Soft tissue scanning
Good to excellent
Cost of equipment
Portability of equipment
Requirement of infrastructure
Deep structure scanning
Ultrasound provides a dynamic instant image of structures directly under the transducer. It is ideal to align the probe in a perpendicular manner to the structure of interest. Image quality directly correlates with the frequency of the transducer. High-frequency waves provide excellent superficial tissue resolution, while low-frequency waves provide better visualization for deeper structures.
Ultrasound scanning should include visualizing the target in long axis and short axis when applicable. First, use knowledge of anatomical landmarks to guide orientation. Next, it is important to minimize artifact, especially anisotropy, by ensuring the structure of interest is directly perpendicular to the transducer. When the sound beam is perpendicular to bone, the cortex will appear hyperechoic and well defined. The final step is analyzing the image for pathology. Ultrasound imaging can be performed over any area of concern. When evaluating tears in muscles, tendons, or ligaments, the structure in question can be actively and passively engaged to characterize the severity. A force can be applied to examine for joint space widening. Furthermore, a limb can be moved in various planes to mimic and reproduce symptoms under real-time image analysis.
Hyperechoic images are bright and can be visualized at the interfaces between bone and soft tissue as the sound beam is strongly reflected back to the transducer. Low or weak sound reflection produces hypoechoic or darker images. Deep to the bone is anechoic and appears completely black because no sound waves penetrate. Isoechoic is the term to describe a structure that is of similar echogenicity to adjacent tissue.
Anisotropy is the term used to describe ultrasound artifact that occurs secondary to the amount of sound beam that is reflected back to the transducer based on the angle the beam reflects off the structure of interest. Changing the angle as few as 2–3 degrees relative to the perpendicular can result in a hyperechoic structure (expected healthy tendon) appearing hypoechoic (pathologic) as fewer sound waves are reflected to the transducer.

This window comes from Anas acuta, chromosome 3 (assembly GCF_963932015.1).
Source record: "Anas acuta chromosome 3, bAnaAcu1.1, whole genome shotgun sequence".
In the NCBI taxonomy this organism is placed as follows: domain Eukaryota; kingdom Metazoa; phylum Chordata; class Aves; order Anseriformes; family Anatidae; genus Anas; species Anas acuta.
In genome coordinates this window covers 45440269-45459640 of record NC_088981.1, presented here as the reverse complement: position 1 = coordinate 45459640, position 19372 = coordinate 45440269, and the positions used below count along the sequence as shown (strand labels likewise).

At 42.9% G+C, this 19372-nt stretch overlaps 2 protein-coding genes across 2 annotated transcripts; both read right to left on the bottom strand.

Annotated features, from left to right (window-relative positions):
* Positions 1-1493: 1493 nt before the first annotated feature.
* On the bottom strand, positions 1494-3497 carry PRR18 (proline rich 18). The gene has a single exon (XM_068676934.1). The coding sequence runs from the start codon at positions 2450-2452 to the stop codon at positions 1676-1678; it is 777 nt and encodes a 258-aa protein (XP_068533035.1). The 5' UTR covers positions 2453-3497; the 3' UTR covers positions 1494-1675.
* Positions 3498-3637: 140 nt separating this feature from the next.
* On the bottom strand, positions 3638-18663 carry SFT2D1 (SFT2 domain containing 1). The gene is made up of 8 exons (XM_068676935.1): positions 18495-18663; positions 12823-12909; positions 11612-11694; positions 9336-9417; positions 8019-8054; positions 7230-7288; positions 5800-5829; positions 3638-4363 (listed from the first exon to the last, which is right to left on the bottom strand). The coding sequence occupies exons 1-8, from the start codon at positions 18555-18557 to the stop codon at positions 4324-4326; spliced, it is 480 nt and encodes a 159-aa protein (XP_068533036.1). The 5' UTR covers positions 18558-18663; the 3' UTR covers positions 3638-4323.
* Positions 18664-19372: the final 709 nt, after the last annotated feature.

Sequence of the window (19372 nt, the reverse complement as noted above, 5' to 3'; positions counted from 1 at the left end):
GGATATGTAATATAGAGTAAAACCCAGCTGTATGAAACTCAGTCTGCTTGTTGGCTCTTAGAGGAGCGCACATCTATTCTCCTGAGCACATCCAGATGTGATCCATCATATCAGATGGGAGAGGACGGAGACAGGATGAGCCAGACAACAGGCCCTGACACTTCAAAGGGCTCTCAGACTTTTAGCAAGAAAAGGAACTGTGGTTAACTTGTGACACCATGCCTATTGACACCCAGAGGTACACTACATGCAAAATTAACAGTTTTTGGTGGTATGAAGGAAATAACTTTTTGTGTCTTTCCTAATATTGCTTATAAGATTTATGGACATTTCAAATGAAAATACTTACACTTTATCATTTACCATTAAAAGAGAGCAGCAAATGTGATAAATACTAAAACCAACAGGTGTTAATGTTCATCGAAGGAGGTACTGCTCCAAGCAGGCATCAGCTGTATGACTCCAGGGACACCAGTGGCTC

Ultrasound takes advantage of the Doppler effect to distinguish objects moving away and toward the probe. Use this color flow feature before injecting to highlight vasculature.
Setting Up Injection
Injections can be performed either with the needle in-plane (parallel) or out-of-plane (perpendicular) to the transducer. Some injections based on physical anatomy and location will have a preferred orientation. Overall, in-plane allows optimal viewing of the needle course through structures completely to the target as well as uninterrupted identification of the needle tip.
The needle is best visualized directly parallel to and under the transducer. Therefore, when possible a shallow needle angle is preferred. Overall the needle is hyperechogenic and the image is diminished as depth increases. To improve visualization, rotate the bevel, inject fluid looking for spread, or cautiously move the needle in and out.
Out-of-plane involves the needle being entered perpendicular to probe. This allows a larger field of vision; however it impairs the ability to identify the tip of the needle from the shaft as the complete path of the needle cannot be tracked. When injecting out-of-plane, a “walk-down” approach can be utilized to track the needle tip by stepwise sliding the probe and then further advancing the needle. By repeating this technique, the tip of the needle is followed directly to the target.